Istanbul elections send message of democracy to world, says CHP head
The renewed Istanbul elections of June 23 sent a message to the world, restoring trust in Turkey’s democracy, main opposition Republican People’s Party (CHP) leader Kemal Kılıçdaroğlu said on June 25.
“[The world] had gave up on hopes of democracy in Turkey. They were saying there is repression and violence in Turkey, the [ruling party] was using all means of the state and that there is a partial judiciary. They thought that democracy will not exist in Turkey anymore. Regardless of all these, we sent a democracy message to the world. Hence, they watch us with astonishment,” Kılıçdaroğlu said at CHP’s parliament group meeting, in capital Ankara.
“Now the whole world is closely watching our culture and ambition of democracy. We said we can do this, because we have faith. We believed, we did and we made this come true,” he said.
Istanbul elections were about more than electing a mayor for Istanbul, according to the CHP head.
“The victor is democracy. The victor is the state of the Republic of Turkey. The victor is the 82 million [citizens], honoring the republic with democracy,” he said.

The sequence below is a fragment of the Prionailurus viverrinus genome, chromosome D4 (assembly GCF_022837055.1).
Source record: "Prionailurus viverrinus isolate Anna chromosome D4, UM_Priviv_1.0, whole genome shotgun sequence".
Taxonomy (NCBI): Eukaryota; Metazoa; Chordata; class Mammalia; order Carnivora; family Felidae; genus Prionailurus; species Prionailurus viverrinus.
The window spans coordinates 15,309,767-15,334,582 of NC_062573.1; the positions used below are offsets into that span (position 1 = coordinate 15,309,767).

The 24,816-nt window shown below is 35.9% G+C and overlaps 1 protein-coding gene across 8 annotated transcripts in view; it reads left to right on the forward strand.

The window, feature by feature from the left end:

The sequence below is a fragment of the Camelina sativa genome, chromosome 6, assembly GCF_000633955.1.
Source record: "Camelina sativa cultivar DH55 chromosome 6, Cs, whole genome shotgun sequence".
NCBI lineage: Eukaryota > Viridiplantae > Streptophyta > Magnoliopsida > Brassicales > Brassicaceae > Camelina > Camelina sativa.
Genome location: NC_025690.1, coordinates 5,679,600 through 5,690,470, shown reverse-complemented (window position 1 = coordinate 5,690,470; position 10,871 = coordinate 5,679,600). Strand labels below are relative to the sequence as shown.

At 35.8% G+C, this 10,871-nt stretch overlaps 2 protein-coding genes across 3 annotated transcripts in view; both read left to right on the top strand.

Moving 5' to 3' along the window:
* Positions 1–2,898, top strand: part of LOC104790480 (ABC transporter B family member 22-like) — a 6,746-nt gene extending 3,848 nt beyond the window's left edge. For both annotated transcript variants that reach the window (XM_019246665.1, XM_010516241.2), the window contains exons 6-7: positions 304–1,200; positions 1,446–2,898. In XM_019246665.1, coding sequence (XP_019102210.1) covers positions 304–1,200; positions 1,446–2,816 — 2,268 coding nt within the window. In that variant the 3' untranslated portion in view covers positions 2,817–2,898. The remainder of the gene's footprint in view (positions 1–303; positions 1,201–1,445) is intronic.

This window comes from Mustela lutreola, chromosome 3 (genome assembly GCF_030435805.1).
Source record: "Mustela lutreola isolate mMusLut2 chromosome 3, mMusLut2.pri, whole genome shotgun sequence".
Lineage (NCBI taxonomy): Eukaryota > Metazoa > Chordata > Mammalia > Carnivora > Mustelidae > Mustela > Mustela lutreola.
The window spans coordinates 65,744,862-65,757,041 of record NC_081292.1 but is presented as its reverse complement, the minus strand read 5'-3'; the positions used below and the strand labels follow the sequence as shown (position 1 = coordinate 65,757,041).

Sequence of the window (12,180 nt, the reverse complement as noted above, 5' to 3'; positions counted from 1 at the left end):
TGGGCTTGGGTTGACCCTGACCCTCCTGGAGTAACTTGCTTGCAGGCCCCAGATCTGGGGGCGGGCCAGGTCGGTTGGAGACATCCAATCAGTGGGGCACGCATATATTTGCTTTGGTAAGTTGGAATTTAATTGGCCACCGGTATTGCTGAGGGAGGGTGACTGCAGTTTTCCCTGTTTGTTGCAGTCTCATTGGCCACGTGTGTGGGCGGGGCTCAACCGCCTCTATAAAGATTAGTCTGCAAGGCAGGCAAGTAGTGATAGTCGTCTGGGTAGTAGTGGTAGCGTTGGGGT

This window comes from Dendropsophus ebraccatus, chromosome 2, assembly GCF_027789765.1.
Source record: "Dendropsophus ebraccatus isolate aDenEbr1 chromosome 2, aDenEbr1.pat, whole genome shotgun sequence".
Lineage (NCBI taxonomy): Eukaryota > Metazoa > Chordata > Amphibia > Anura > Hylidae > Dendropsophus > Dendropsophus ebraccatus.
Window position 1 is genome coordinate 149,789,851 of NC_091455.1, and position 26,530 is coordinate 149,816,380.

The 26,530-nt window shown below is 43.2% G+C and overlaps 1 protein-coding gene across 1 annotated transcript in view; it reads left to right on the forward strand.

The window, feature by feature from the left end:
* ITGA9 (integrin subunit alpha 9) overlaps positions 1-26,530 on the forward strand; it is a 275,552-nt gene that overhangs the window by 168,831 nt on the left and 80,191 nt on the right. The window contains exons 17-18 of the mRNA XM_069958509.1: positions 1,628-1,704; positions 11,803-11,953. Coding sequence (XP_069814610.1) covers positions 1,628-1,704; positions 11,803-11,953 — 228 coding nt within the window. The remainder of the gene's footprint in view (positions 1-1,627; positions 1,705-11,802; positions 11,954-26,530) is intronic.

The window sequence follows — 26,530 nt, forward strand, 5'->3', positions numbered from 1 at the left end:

Kılıçdaroğlu also emphasized CHP’s approach of taking an “embracing” tone, urging mayors not to discriminate against citizens on the basis of their religion, ethnic identity or gender.
“No one should worry: Turkey’s path has been cleared and will get clearer. Peace, abundance and democracy will come to Turkey,” he said.
“We seek to solve Turkey’s problems with knowledge and wisdom, not with quarrels.”
“This saga does not belong to the CHP. It belongs to those striving for democracy; it is the saga of Turkey. We will do great things, all together,” he added.
Istanbul elections had two results, according to Kılıçdaroğlu.
One was how the electors protected İmamoğlu, saying it was wrong that his mayoral certificate was revoked, he said.
“The public also gave the message that they want a neutral president,” he added.
The CHP head also said that his party is ready for a referendum to decide whether the president should be neutral or not, claiming an overwhelming majority will vote in favor of an impartial president.
“The citizens want democracy. They want service, peace and justice. The citizens want a stronger Turkey,” he said.